As a result of the present invention in which a radioactive substance, contained in a light emitting tube of the lamp for improving the quick starting characteristics of the lamp, is dispersed in a ceramic material and the resulting ceramic material is entirely covered with a protective envelope, there is no likelihood that the radioactive substance will be spattered out of or scraped away from the ceramic material. Furthermore, the entire body can easily pass the smear test, and the handling safety of the radioactive substance is much improved.

The present invention is not limited to the described metal halide lamp but is also applicable to other high pressure discharge lamps such as sodium vapor lamps or mercury vapor lamps for improving the starting properties of the lamps.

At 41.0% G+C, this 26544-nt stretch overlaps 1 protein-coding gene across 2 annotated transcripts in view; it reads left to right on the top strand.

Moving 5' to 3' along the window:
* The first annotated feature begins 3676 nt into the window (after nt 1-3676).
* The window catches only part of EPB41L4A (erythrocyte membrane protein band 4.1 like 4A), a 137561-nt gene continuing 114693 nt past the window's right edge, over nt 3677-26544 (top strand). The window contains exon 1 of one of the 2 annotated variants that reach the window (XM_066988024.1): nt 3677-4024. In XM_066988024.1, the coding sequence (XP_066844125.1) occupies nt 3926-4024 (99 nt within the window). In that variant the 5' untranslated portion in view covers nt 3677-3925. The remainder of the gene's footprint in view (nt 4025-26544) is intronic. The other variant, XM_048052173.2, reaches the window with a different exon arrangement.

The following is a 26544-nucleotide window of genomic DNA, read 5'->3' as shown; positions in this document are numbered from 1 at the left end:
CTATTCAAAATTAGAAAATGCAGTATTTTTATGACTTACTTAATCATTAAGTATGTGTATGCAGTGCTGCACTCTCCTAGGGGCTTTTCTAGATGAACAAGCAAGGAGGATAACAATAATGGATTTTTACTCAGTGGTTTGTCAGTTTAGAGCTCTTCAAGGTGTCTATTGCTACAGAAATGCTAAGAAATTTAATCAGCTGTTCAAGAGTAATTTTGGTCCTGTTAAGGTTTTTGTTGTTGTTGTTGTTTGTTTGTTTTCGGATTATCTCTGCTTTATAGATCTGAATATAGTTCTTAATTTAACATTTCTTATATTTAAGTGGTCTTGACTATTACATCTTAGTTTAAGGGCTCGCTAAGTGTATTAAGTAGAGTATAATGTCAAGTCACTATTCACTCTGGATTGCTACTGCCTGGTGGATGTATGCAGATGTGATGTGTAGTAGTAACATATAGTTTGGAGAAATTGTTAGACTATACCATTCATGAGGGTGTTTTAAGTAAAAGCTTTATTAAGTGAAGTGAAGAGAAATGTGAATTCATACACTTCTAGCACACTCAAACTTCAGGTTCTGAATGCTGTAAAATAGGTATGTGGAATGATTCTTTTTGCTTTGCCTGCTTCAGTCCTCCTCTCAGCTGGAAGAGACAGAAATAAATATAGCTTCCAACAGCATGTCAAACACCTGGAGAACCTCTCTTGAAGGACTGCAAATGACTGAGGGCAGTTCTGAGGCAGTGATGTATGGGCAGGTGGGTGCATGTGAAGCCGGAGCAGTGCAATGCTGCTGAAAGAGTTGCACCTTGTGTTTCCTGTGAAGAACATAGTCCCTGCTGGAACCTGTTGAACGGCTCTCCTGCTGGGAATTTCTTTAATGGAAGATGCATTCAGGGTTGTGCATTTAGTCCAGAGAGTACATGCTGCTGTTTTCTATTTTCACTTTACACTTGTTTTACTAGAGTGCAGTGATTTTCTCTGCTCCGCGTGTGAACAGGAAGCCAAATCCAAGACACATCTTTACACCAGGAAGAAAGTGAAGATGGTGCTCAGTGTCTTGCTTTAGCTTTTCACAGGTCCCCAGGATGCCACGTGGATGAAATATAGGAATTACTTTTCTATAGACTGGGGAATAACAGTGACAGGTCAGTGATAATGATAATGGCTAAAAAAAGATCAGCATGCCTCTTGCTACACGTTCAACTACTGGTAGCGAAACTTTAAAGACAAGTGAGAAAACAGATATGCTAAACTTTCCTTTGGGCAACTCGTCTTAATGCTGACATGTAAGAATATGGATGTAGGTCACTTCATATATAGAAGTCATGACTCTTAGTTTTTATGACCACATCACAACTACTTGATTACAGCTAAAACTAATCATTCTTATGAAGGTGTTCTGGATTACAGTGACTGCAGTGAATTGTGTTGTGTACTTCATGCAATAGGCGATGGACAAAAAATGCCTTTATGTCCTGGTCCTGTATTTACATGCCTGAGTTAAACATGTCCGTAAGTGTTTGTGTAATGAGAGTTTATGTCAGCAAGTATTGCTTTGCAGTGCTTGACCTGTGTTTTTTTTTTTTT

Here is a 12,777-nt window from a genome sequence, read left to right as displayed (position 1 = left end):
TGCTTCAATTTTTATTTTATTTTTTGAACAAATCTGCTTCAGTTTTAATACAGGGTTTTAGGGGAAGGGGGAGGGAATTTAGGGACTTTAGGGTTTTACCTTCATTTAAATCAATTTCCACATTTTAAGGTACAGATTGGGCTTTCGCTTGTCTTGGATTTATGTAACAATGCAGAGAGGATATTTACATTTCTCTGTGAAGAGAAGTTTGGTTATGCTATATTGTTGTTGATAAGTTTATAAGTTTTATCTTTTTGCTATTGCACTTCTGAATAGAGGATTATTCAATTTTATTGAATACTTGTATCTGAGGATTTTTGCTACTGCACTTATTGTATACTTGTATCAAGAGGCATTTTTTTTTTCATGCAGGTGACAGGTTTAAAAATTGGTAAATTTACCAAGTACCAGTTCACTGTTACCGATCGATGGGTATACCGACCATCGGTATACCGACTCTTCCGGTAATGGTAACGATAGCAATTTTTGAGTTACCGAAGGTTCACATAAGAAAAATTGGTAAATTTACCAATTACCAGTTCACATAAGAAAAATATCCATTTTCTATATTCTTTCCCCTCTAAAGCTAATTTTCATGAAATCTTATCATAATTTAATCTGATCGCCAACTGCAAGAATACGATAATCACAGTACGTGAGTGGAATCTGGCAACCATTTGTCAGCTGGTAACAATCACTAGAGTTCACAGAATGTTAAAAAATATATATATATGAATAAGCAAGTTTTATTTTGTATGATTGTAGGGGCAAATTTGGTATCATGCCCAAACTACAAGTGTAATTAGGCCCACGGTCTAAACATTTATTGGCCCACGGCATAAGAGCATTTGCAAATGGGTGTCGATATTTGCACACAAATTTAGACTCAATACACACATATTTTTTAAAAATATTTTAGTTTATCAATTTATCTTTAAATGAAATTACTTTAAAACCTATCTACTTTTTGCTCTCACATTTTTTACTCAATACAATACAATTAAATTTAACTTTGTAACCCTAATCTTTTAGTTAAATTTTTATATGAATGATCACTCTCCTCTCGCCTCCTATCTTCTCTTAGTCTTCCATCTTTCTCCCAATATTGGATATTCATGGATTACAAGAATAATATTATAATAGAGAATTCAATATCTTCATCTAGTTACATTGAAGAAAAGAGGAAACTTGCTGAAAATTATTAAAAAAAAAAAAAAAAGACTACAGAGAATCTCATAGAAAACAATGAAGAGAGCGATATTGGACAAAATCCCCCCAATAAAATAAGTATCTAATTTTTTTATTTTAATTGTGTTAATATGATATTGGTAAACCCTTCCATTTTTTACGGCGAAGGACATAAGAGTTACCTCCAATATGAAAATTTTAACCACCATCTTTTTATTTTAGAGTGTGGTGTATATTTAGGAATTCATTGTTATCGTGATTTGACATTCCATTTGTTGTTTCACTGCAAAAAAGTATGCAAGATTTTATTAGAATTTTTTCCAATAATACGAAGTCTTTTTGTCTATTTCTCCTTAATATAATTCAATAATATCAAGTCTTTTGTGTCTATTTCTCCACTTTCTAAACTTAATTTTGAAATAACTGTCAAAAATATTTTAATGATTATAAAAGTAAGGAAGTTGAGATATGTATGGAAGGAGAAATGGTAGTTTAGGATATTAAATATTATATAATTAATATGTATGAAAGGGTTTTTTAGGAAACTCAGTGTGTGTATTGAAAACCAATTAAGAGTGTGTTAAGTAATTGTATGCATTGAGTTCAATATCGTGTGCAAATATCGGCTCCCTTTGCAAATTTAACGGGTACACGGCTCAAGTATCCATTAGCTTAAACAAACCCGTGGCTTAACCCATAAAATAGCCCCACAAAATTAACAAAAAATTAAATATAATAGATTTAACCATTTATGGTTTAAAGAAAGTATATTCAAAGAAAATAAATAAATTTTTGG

The foregoing description has been set forth merely to illustrate the invention and is not intended to be limiting. Since modifications of the described embodiments incorporating the spirit and substance of the invention may occur to persons skilled in the art, the scope of the invention is to be limited solely with respect to the appended claims and equivalents.

Claims (20)

We claim:
1. A high pressure metal vapor discharge lamp, comprising:
a discharge tube having a pair of spaced main electrodes;
a filling comprising a light emitting metal and a starting gas sealed in said discharge tube;
a radioactive source sealed inside said discharge tube, said source comprising a ceramic body impregnated with a radioactive substance and entirely covered with an envelope of non-radioactive, heat- and corrosion-resistant material sealed in said discharge tube;
an outer tube enclosing said discharge tube; and
electrical circuit means for starting said discharge tube.